First off, I have a confession to make. Pears are not my favourite fruit. Now don’t get me wrong, I don’t hate pears, it’s just that I’ve always found pears to be a bit on the boring side.
Nevertheless, I often buy pears in the winter (because they are affordable) but admittedly they usually end up languishing in my crisper until I shamefully end up throwing them in a smoothie. Let’s just say that pears don’t get me very excited.
However, it’s not everyday that The Fruit Adventurer encounters a new type of pear, so when I came across a package of something called Cold Snap pears yesterday in the grocery store, I was intrigued.
For the first time ever, I found myself excited about a pear!
According to coldsnappear.ca, these pears are a new variety that are exclusively grown and distributed in Canada. They apparently have a long storage life and high resistance to disease, making them an attractive option during Canada’s long winter.
A huge selling point for me is that these fruits are from my home province of Ontario, and they are about as local as fresh fruit is going to get for me in the middle of winter. So I picked up a 6-pack and they have been ripening on my kitchen counter ever since.
This morning, as I walked into the kitchen, I noticed a lovely, floral scent emanating from my basket of Cold Snaps and I knew it was time. The pears were ready.
For compearison purposes I decided to purchase a Bartlett pear as well to truly taste and test the differences between the two. Fortunately, both ripened right around the same time so I could perform this great pear comparison!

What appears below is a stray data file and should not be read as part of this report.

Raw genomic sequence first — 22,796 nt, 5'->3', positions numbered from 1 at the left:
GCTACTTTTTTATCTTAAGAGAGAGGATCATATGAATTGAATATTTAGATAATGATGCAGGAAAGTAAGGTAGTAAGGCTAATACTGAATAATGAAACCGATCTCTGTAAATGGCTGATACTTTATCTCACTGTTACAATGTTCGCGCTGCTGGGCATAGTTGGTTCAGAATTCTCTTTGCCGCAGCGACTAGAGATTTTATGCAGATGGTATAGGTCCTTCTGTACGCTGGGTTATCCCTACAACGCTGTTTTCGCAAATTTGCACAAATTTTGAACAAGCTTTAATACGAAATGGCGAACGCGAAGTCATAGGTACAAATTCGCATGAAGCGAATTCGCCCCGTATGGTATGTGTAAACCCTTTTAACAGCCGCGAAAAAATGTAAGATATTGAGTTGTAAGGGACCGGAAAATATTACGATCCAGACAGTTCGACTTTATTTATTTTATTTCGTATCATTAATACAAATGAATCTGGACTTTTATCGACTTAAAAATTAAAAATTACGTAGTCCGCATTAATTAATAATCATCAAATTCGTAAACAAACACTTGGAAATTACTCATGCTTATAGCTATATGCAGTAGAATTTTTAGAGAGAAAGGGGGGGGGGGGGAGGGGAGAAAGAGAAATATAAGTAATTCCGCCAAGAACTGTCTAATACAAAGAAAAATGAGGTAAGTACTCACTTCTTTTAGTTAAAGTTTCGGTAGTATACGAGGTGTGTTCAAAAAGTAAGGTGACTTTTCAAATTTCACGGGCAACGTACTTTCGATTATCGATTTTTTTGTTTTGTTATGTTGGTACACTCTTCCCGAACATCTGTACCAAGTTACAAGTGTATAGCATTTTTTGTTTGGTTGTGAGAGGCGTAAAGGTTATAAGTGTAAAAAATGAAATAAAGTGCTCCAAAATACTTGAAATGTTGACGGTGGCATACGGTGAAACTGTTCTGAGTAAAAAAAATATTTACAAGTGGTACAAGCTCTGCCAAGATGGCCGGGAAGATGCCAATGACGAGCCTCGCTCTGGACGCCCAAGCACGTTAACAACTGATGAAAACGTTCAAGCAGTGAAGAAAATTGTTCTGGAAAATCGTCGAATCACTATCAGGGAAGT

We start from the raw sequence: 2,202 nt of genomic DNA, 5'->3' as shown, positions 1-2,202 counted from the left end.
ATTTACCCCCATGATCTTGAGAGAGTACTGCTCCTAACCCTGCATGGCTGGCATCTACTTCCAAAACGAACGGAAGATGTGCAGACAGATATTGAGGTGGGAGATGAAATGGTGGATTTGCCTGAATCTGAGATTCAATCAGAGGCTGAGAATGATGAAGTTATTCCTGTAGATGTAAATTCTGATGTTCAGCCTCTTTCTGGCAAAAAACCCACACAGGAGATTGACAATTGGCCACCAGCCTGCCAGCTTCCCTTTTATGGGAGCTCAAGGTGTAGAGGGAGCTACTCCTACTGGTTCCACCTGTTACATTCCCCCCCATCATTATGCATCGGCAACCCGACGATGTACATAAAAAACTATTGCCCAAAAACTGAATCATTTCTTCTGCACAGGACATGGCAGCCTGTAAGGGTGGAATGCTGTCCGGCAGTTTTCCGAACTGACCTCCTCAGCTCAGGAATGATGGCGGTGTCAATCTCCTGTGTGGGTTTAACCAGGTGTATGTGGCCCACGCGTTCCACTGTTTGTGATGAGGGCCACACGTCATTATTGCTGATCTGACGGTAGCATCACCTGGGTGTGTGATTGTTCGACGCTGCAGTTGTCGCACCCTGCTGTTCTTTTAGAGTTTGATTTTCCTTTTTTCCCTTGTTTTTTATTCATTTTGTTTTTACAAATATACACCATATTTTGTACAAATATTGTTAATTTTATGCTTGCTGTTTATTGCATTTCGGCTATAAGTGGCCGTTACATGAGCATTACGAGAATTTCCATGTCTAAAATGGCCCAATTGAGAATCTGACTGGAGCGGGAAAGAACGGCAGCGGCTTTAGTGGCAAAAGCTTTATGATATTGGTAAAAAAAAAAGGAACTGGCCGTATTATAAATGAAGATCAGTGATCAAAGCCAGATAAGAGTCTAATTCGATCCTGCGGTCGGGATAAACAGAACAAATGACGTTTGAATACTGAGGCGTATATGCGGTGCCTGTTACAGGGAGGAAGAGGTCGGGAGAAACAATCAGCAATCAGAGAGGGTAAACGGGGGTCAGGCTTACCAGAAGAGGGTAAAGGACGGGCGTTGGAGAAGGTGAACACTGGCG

First, I took a bite out of the Bartlett pear.
No surprises there, it tasted like your standard pear, with very soft floral flavours and a blandness that has contributed to my pear indifference over the years.
Next up, the Cold Snap pear.
I bit into the snapper, and immediately my mouth was flooded with an intense pear flavour. The Cold Snap was noticeably more acidic than the Bartlett, creating a pleasant tangy sweetness that is absent from any pear I’ve ever tried before. I also noticed a bit of bitterness in its peel that added an interesting finish to the overall flavour experience.
Compared to the Bartlett, the Cold Snap pear also has a much denser flesh and a thicker skin, which I imagine makes it a hardy fruit that can handle difficult Canadian winters.
In my opinion, the Cold Snap pear’s flavour knocks the Bartlett out of the park, and I love that it’s a local fruit that I can enjoy in the middle of winter. Now that I’ve had my first encounter with the Cold Snap, I’ll be making it my pear of choice until summer returns, and I suggest you give it a try if you get the opportunity!